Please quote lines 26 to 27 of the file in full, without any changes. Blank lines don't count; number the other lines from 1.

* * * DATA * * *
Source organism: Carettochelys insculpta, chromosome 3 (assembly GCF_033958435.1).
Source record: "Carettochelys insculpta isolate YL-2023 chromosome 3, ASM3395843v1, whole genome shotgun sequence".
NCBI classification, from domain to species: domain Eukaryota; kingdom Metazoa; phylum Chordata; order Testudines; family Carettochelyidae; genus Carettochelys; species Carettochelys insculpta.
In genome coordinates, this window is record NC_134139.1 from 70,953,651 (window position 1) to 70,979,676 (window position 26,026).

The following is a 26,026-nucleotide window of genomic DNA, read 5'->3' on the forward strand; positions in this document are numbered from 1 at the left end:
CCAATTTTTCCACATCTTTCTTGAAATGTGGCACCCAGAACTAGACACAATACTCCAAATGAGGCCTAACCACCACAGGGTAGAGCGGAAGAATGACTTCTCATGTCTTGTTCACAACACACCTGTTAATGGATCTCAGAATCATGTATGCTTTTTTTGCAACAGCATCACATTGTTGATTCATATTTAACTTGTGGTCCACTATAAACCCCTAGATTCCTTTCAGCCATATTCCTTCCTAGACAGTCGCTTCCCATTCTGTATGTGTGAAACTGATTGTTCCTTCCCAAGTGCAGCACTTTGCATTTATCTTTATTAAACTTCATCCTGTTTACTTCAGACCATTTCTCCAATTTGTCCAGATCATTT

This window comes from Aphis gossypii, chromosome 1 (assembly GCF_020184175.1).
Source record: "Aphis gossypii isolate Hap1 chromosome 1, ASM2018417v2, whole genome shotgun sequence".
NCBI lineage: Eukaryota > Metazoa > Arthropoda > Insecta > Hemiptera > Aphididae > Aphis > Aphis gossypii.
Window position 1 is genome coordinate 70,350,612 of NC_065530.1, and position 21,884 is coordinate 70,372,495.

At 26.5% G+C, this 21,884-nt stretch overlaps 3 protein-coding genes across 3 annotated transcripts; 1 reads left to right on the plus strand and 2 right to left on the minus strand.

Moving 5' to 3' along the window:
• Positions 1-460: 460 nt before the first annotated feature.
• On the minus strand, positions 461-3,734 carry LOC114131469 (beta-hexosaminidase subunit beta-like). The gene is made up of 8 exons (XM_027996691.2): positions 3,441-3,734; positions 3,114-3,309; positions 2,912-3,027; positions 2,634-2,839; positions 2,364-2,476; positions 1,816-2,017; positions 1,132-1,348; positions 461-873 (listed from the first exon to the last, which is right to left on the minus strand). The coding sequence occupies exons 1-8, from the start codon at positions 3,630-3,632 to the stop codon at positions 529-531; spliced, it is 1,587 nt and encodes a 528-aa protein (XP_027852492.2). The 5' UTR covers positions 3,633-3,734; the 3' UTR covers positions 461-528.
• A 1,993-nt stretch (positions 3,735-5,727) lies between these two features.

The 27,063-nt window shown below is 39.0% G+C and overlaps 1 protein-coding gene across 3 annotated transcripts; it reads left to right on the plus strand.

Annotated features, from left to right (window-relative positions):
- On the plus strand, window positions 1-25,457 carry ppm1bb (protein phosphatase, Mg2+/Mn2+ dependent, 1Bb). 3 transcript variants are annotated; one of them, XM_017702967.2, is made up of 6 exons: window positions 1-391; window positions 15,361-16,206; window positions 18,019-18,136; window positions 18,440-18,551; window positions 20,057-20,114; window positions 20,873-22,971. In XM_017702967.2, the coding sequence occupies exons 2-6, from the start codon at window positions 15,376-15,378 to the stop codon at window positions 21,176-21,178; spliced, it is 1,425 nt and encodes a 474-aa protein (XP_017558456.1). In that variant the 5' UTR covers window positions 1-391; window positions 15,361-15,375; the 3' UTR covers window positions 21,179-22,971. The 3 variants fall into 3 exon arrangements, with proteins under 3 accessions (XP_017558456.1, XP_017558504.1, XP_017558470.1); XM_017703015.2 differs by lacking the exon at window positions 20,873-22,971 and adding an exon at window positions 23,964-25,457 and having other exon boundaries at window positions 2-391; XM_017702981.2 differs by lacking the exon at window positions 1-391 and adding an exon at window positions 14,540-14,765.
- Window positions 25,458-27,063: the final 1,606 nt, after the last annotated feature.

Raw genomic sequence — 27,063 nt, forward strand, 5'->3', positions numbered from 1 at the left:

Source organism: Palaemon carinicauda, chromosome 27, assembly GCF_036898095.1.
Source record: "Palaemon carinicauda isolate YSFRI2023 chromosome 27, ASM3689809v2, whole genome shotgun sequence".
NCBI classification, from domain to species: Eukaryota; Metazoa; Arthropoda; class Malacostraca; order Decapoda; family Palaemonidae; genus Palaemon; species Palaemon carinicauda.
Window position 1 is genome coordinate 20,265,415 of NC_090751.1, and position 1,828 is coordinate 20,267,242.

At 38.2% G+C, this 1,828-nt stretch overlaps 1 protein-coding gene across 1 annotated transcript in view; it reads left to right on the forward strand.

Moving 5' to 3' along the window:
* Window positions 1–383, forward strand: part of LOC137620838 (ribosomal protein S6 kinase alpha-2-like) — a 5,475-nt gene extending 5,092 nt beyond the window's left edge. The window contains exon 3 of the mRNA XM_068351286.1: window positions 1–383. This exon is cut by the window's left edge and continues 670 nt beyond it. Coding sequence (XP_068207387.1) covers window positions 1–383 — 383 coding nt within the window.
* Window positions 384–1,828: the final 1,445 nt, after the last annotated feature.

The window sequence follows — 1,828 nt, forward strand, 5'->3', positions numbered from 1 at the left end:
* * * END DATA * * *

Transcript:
Moving 5' to 3' along the window:
* Window positions 1–383, forward strand: part of LOC137620838 (ribosomal protein S6 kinase alpha-2-like) — a 5,475-nt gene extending 5,092 nt beyond the window's left edge. The window contains exon 3 of the mRNA XM_068351286.1: window positions 1–383. This exon is cut by the window's left edge and continues 670 nt beyond it. Coding sequence (XP_068207387.1) covers window positions 1–383 — 383 coding nt within the window.